What Do You Expect?

As Brian Gale mentioned in the last Editorial, many have made “new-year’s-resolutions.” They imagined what they might be able to achieve and what will be in store for them, and even those comparatively few who focused on what they might be able to do for others, might have wondered what they would get in return. Of course, in most cases, their resolutions are short-lived and soon forgotten, except for their desire of being successful, healthy, wealthy and recognized.
In our Christian walk of life, we should have overcome those idle pursuits, but have we? We should have reached the understanding that our reward will come from God–not man–but have we? It is sometimes easy to forget where our priorities must lie.
Baruch, the scribe of Jeremiah, had to be reminded of his purpose. He suffered much, and expected something big in return. But when his expectations were not met and instead his sufferings increased, he felt self-pity. Notice God’s admonition to Baruch: “You said, ‘Woe is me now! For the LORD has added grief to my sorrow. I fainted in my sighing, and I find no rest’… Behold, what I have built I will break down, and what I have planted I will pluck up, that is, this whole land. And do you seek great things for yourself? Do not seek them; for behold, I will bring adversity on all flesh… I will give your life to you as a prize in all places, wherever you go.” (Jeremiah 45:3-5).
We are to be content with what God gives us, without expecting a great reward in this life. When we live the Christian way of life, our reward WILL be great—but it will be reserved and kept for us in heaven (Matthew 5:12), until Jesus Christ returns; and it is then that He will reward us according to our work (Revelation 22:12). In the meantime, we are to do our Christian duties “in secret,” until the Father who sees in secret will reward us openly—in His due time (Matthew 6:4, 6, 18).
To do only good to those who do good to us, or with the expectation of being rewarded by them, is really selfish conduct. That is why Christ tells us: “And if you do good to those who do good to you, what credit is that to you? For even sinners do the same. And if you lend to those from whom you hope to receive back, what credit is that to you? For even sinners lend to sinners to receive as much back. But love your enemies, do good, and lend, hoping for [or expecting] nothing in return; and your reward will be great, and you will be sons of the Most High…” (Luke 6:33-35).
That is the Christian way, but it’s not always easy. It does not make any sense to the unconverted human mind. The carnal reaction is: “If he is not doing me any favors, I will not do anything for him either. If he is not thankful for what I do for him, then I won’t help him again, even if he needs help. That will teach him…”
However, we read that God is kind and merciful even to those who are “unthankful and evil” (Luke 6:35-36).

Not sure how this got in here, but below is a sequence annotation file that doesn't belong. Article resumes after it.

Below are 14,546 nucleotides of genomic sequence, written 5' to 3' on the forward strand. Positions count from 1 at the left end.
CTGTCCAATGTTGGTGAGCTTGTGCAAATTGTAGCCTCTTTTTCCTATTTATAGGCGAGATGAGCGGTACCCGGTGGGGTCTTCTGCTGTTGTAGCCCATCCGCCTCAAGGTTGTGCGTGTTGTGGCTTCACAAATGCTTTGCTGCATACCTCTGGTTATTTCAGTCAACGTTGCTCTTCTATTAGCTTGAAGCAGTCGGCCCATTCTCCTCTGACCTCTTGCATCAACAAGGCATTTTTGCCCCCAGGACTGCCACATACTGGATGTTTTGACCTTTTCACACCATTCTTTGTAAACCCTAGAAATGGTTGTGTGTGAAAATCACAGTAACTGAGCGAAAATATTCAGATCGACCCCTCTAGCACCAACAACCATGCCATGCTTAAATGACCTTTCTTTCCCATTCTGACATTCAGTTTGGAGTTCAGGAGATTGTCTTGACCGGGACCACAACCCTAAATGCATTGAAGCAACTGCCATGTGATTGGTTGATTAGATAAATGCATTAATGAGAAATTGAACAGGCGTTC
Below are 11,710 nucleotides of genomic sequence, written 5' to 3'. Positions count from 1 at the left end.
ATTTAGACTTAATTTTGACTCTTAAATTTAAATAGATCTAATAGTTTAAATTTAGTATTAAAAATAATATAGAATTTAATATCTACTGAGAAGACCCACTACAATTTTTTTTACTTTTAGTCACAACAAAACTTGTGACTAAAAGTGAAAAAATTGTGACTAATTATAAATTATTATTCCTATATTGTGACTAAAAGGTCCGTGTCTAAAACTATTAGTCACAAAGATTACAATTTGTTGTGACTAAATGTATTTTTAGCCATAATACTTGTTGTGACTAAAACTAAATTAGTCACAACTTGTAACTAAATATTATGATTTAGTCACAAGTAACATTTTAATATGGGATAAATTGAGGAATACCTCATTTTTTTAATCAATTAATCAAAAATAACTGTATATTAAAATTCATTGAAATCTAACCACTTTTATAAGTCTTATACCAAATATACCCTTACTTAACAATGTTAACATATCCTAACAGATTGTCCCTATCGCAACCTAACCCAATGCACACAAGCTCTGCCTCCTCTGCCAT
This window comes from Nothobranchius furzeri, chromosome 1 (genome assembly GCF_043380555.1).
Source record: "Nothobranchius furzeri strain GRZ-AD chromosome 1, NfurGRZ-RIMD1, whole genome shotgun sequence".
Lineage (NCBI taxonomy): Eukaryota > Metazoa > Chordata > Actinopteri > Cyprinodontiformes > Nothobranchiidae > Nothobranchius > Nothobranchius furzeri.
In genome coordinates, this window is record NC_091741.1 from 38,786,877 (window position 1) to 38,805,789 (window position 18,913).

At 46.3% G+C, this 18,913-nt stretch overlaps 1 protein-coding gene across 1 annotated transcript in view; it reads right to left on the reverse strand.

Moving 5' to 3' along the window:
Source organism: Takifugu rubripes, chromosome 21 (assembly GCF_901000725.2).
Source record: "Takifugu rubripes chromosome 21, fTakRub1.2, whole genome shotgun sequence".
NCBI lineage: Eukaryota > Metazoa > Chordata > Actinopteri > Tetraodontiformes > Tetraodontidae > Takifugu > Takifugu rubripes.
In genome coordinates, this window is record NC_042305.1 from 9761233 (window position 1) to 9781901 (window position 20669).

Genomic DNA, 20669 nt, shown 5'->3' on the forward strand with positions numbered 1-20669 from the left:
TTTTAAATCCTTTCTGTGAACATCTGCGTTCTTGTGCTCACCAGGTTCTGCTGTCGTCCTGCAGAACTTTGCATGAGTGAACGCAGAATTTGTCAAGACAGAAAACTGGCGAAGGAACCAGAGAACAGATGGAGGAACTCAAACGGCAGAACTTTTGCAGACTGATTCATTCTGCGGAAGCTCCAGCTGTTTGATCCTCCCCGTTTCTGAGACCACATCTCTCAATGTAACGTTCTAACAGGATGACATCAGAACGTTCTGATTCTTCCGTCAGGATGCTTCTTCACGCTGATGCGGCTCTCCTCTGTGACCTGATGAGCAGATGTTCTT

Have you ever wondered why God tells us not to covet or to be envious of others (Luke 12:15; Ephesians 5:3; Galatians 5:26)? The answer is, envy destroys us. It is rottenness of the bones (Proverbs 14:30). It is also totally contrary to the love of God (1 Corinthians 13:4). God’s love is the way of giving. Covetousness and envy are the exact opposite. They want to get. And when they do not obtain what they seek or expect, then the ensuing disappointment will lead to wrong conduct.
Envy motivates us to think and do terrible things to others. Joseph’s brothers sold him because of envy (Acts 7:9). The chief priests and elders opposed Christ and plotted against Him to put Him to death because of envy (Matthew 27:1, 18; Mark 15:10). It is no surprise that James tells us: “For where envy and self-seeking exist, confusion and every evil thing will be there” (James 3:16).
We can become envious when we see others obtain favors which we desire for ourselves or for those close to us. Rather than rejoicing when someone else is praised or helped, we may feel ignored, excluded or passed over. We become envious because we expect great things for ourselves—and we expect them from other people. We forget God and His purpose for us. We forget that we must keep a good attitude, no matter what we may experience, because we live for and serve Christ, expecting our reward from Him in His due time (Colossians 3:23-24). That constant and unwavering realization necessitates that God’s mind dwells mightily in us through His Holy Spirit.
When we realize that feelings and attitudes of self-pity, disappointment, self-seeking, covetousness, envy and even anger sneak into our lives, it is high time to take stock. Chances are, we have allowed ourselves to drift away from God, and we are not as close to Him as we ought to be. Then, it is extremely important to get on our knees and to pray to Him for repentance and forgiveness and the renewal of our minds (Ephesians 4:23) through the power of His Holy Spirit (Titus 3:5). God has promised that He will honor and answer such a genuine and heartfelt prayer (Luke 11:13)–and “that He is a rewarder of those who diligently seek Him” (Hebrews 11:6).
Remember, “the earnest expectation” of the entire creation eagerly waits for the moment, when the sons of God will be revealed in glory (Romans 8:19). God’s gift to us will be so much greater than anything that any man could possibly bestow on us. Man might disappoint us, but God never will. That should be the quintessence of our right expectations.

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